So, for example, suppose I actually spend $81k per year based on having tracked my spending for many years. That puts me at the bottom of the 22% federal bracket and in the 5.5% state bracket. To gross up, so that after I've paid taxes I have $81k left to spend, I use the following formula: Gross draw = actual spending/(1- marginal rate). In this case $81k/(1 -.275) = $111.72k gross draw. That's what I put in for spending on the first tab of FIRECalc.

Will my actual taxes be that high? No, because I didn't take into account the standard deduction, nor the fact that some of my income will be non-taxable social security and some will be withdrawals from Roth and after tax accounts, nor that some may be long term capital gains. It also assumes taxation of income at the marginal rate instead of the effective rate. But doing it this way ensures that I am being conservative in estimating my chances of success. It is also far simpler and easier to do.

Tax rates may go up in the future, but there is really no way to predict when and by how much, so the best I can do now is just use the current ones and err on the conservative side.

Perhaps one big difference in our situations is that I have no heirs, so I care not one whit about my ending balance, as long as it is above zero. FIRECalc says it will average 8 figures. That's good enough for me.
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Old 12-17-2020, 04:19 AM   #49
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My inner math pedant, usually barely under control, is forced to point out: X% success probability isn't the same as 100% success probability with X% of expected expenses (which I'm sure everyone here already knows). So all of these 100+% numbers don't really make sense. If P(success)>1 does that mean that probability of failure is negative? Poor math pedant brain melts at the thought.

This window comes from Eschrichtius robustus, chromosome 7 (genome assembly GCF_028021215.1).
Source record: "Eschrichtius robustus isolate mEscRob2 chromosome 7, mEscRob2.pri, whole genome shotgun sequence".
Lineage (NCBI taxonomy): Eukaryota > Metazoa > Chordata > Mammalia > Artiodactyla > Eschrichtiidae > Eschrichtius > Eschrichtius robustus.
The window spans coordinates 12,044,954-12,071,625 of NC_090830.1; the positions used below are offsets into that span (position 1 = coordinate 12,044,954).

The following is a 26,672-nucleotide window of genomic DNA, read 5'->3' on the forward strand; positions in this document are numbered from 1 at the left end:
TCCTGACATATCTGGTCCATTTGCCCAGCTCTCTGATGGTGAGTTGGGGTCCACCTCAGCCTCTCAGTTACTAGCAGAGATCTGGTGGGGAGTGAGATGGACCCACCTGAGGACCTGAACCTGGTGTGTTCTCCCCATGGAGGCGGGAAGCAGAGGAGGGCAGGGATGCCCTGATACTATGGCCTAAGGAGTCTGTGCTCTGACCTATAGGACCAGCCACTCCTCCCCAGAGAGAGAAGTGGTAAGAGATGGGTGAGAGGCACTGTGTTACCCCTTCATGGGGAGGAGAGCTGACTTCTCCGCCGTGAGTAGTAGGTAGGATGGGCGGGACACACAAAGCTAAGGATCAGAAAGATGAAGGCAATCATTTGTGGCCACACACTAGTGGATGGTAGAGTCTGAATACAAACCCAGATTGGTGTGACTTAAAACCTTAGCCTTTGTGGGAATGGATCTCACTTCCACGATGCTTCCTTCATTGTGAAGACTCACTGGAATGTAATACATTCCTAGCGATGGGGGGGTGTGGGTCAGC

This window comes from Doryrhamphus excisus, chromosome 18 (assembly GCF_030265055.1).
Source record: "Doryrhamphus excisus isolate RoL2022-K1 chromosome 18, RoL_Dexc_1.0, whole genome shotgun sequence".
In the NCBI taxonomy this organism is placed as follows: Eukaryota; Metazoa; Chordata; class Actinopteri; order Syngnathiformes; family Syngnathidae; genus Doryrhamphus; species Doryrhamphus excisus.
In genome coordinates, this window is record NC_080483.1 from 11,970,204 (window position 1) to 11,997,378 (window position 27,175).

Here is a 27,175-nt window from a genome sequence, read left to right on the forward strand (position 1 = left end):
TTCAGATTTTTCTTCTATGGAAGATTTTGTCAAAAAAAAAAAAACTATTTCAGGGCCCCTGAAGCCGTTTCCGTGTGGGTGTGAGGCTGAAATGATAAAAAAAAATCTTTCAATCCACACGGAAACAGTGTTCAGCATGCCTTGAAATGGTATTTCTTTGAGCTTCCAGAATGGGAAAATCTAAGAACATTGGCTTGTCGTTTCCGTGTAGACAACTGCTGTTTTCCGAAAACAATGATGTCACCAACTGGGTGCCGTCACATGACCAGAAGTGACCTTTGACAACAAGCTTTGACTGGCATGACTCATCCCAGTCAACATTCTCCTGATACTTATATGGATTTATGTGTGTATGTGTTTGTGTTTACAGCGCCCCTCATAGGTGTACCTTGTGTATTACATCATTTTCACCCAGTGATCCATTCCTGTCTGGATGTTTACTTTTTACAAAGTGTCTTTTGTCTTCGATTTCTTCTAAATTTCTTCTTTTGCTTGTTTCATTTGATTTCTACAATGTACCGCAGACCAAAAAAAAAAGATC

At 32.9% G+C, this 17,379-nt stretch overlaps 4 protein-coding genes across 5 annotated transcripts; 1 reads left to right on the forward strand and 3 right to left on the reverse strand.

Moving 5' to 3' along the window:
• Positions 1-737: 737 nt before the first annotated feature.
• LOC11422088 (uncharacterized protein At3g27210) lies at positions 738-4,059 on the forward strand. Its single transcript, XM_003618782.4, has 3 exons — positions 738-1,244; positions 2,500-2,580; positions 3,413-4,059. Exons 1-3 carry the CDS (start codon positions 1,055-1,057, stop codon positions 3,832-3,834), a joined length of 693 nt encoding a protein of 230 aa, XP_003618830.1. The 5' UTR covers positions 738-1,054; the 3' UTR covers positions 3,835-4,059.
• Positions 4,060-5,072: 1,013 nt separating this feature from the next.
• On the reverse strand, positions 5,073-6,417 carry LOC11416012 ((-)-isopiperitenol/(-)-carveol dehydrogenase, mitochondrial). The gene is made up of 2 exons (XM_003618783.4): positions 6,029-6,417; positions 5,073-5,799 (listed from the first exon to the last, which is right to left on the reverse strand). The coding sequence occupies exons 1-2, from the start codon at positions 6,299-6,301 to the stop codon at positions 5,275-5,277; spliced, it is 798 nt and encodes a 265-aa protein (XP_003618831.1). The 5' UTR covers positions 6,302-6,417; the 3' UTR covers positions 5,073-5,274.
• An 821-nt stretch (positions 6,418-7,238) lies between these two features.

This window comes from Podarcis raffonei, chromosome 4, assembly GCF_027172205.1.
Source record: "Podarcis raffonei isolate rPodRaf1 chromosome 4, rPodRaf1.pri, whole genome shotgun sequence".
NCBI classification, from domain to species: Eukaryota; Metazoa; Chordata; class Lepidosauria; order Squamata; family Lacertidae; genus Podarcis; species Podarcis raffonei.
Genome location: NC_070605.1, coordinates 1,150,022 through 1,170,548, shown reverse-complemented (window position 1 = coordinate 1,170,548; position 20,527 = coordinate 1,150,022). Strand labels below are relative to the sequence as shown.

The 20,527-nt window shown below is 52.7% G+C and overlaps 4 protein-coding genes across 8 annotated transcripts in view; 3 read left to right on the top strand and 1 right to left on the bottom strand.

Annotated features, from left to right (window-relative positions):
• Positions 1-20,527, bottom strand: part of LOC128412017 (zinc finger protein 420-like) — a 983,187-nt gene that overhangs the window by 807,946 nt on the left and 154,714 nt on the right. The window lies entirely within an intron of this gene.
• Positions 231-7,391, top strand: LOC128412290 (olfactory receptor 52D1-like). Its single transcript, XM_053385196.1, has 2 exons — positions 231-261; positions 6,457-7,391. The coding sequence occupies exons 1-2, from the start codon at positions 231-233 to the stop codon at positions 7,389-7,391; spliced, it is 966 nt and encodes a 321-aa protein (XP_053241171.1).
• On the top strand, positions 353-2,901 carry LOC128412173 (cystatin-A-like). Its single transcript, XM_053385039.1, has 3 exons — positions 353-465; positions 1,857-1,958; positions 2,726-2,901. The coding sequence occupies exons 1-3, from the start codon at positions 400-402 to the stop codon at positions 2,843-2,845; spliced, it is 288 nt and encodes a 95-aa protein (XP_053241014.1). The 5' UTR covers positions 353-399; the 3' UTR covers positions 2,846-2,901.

All that said, this thread got me to run Firecalc for the first time in a year and, using the criteria of this thread, my success probability is now 260% if I live to be 100. Take that, math pedant brain.
Though I ran FIRECalc a lot when planning to retire, I have not run FIRECalc for a few years.

Just did it, and found that I could increase my spending to more than 5x the level of spending in the last 12 months.

What happened? A bull market to inflate the stash plus the Covid-constrained lifestyle conspired to cause this effect. Is that really desirable?

I made the FIRECalc run with the default 30-year retirement. In fairness, I should use 22 years, as I already enjoyed 8 years of putzing around. That brings the possible spending level up to 6x.

Does the above make me feel good? The answer is no.

On the other hand, if FIRECalc says I would better be looking for a job, I would feel quite lousy, and possibly would not be posting here.
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Old 12-17-2020, 04:20 AM   #50
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Will my actual taxes be that high? No, because I didn't take into account the standard deduction, nor the fact that some of my income will be non-taxable social security and some will be withdrawals from Roth and after tax accounts, nor that some may be long term capital gains. But doing it this way ensures that I am being conservative in estimating my chances of success. It is also far simpler and easier to do.
Some additional safety margin is gained because not all of your income will actually be taxed at the marginal tax rate, unless you are in the lowest marginal tax bracket.
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Old 12-17-2020, 04:26 AM   #51
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Some additional safety margin is gained because not all of your income will actually be taxed at the marginal tax rate, unless you are in the lowest marginal tax bracket.
100% correct. I realized that I left that part out and revised my post accordingly.
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Old 12-17-2020, 05:47 AM   #52